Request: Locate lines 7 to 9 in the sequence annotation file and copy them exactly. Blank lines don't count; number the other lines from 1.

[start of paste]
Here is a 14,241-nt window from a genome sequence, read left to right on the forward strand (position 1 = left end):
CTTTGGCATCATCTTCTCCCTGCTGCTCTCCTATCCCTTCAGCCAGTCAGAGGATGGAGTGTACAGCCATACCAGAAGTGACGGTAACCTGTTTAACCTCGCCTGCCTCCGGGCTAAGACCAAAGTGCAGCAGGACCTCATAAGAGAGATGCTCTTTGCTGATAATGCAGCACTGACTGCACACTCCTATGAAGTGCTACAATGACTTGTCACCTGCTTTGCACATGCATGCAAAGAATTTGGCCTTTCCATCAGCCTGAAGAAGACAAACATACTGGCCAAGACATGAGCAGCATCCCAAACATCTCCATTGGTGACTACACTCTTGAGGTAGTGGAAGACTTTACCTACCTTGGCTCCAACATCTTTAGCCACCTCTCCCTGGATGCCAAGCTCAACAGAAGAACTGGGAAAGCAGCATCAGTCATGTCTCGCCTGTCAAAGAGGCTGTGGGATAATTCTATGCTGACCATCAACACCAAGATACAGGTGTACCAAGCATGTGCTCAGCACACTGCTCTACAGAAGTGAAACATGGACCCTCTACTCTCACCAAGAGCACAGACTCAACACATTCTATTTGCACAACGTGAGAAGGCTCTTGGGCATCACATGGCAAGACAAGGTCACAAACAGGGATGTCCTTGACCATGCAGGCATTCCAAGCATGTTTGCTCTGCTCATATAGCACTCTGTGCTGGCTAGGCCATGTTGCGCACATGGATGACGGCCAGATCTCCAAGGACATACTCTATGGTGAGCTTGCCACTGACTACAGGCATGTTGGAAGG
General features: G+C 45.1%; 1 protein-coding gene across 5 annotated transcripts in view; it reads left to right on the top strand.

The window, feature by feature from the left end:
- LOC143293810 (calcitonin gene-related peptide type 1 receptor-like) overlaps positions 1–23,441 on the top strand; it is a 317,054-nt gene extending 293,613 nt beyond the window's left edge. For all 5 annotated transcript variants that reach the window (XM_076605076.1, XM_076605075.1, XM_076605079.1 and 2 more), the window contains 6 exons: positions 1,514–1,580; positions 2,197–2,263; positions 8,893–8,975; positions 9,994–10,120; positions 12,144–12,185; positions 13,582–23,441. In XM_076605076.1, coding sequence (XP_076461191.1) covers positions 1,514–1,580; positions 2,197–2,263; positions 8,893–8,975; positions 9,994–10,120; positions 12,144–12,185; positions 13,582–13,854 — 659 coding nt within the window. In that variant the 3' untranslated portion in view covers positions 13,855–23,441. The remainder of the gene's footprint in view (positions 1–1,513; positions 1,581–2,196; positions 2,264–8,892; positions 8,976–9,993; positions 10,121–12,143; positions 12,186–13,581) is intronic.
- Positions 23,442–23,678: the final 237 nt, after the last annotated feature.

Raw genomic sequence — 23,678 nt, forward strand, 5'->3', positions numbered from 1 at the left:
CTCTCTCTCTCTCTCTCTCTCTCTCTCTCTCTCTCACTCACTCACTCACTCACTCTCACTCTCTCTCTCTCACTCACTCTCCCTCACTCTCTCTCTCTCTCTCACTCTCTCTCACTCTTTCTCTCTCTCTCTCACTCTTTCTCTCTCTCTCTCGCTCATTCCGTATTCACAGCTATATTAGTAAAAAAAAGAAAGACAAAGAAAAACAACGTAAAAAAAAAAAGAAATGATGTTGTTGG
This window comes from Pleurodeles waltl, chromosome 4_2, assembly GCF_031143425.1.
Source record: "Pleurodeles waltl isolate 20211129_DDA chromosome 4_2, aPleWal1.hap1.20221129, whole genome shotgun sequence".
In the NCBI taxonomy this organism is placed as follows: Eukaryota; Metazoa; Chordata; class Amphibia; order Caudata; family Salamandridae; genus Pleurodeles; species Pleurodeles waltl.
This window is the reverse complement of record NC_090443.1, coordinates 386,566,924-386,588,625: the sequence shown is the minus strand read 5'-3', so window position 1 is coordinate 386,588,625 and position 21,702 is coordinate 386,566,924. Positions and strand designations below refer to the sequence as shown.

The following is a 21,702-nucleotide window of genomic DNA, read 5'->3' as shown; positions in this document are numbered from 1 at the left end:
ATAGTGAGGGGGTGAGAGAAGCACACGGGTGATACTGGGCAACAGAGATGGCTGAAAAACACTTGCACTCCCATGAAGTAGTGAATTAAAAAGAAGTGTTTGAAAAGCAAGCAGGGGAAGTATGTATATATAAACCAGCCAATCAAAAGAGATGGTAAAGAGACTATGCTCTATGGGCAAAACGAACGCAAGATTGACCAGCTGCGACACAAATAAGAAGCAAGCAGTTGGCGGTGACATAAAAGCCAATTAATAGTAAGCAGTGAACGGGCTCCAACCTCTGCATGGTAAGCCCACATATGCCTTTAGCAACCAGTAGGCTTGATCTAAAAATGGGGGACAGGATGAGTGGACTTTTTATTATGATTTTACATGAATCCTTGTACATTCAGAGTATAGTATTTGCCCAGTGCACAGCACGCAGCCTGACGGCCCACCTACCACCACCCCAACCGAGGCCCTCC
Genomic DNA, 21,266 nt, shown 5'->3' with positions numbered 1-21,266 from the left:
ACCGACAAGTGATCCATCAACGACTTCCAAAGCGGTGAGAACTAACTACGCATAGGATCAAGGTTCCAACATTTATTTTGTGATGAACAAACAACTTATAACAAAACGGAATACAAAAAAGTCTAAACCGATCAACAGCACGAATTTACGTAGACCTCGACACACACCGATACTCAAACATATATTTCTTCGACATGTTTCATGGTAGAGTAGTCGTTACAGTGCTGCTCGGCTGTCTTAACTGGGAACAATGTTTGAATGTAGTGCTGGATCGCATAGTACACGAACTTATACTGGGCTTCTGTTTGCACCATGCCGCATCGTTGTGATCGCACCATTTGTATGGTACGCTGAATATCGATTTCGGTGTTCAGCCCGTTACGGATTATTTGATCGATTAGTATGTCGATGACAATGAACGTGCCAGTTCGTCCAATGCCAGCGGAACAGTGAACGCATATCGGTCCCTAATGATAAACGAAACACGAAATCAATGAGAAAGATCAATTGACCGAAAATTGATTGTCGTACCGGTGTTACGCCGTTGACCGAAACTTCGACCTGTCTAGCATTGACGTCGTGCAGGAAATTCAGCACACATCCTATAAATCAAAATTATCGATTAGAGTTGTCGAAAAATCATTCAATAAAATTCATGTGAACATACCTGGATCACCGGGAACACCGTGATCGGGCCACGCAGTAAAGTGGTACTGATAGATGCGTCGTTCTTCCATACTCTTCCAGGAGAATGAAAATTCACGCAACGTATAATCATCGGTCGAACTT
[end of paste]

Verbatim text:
Raw genomic sequence — 23,678 nt, forward strand, 5'->3', positions numbered from 1 at the left:
CTCTCTCTCTCTCTCTCTCTCTCTCTCTCTCTCTCACTCACTCACTCACTCACTCTCACTCTCTCTCTCTCACTCACTCTCCCTCACTCTCTCTCTCTCTCTCACTCTCTCTCACTCTTTCTCTCTCTCTCTCACTCTTTCTCTCTCTCTCTCGCTCATTCCGTATTCACAGCTATATTAGTAAAAAAAAGAAAGACAAAGAAAAACAACGTAAAAAAAAAAAGAAATGATGTTGTTGG
This window comes from Pleurodeles waltl, chromosome 4_2, assembly GCF_031143425.1.